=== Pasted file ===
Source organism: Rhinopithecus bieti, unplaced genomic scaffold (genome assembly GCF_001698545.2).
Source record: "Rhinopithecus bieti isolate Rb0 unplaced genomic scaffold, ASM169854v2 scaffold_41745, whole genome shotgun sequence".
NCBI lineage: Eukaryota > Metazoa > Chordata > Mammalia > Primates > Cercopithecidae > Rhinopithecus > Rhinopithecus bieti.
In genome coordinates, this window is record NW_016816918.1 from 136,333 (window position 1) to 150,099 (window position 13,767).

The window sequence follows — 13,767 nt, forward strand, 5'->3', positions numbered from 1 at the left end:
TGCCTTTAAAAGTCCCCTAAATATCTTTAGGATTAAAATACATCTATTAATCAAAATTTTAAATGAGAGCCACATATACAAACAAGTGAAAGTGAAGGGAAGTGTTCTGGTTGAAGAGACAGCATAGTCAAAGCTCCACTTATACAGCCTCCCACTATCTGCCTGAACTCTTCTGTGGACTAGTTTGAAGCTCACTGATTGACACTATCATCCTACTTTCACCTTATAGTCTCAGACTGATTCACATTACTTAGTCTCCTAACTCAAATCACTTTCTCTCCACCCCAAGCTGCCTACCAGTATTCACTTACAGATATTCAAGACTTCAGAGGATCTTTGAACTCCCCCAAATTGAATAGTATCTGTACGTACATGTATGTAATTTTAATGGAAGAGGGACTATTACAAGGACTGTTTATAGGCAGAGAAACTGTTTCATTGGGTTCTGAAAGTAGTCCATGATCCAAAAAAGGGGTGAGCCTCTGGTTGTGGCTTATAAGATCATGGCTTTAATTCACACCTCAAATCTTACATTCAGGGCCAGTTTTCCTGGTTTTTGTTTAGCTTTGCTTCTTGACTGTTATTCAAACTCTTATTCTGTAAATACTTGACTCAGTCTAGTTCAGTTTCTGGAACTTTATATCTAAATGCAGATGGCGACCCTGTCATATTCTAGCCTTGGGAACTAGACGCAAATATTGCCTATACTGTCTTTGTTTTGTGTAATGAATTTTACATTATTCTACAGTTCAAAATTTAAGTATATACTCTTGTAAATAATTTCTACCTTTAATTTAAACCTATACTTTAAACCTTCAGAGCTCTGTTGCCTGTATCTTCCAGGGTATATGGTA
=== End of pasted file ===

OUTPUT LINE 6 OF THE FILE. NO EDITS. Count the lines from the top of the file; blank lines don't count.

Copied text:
TGCCTTTAAAAGTCCCCTAAATATCTTTAGGATTAAAATACATCTATTAATCAAAATTTTAAATGAGAGCCACATATACAAACAAGTGAAAGTGAAGGGAAGTGTTCTGGTTGAAGAGACAGCATAGTCAAAGCTCCACTTATACAGCCTCCCACTATCTGCCTGAACTCTTCTGTGGACTAGTTTGAAGCTCACTGATTGACACTATCATCCTACTTTCACCTTATAGTCTCAGACTGATTCACATTACTTAGTCTCCTAACTCAAATCACTTTCTCTCCACCCCAAGCTGCCTACCAGTATTCACTTACAGATATTCAAGACTTCAGAGGATCTTTGAACTCCCCCAAATTGAATAGTATCTGTACGTACATGTATGTAATTTTAATGGAAGAGGGACTATTACAAGGACTGTTTATAGGCAGAGAAACTGTTTCATTGGGTTCTGAAAGTAGTCCATGATCCAAAAAAGGGGTGAGCCTCTGGTTGTGGCTTATAAGATCATGGCTTTAATTCACACCTCAAATCTTACATTCAGGGCCAGTTTTCCTGGTTTTTGTTTAGCTTTGCTTCTTGACTGTTATTCAAACTCTTATTCTGTAAATACTTGACTCAGTCTAGTTCAGTTTCTGGAACTTTATATCTAAATGCAGATGGCGACCCTGTCATATTCTAGCCTTGGGAACTAGACGCAAATATTGCCTATACTGTCTTTGTTTTGTGTAATGAATTTTACATTATTCTACAGTTCAAAATTTAAGTATATACTCTTGTAAATAATTTCTACCTTTAATTTAAACCTATACTTTAAACCTTCAGAGCTCTGTTGCCTGTATCTTCCAGGGTATATGGTA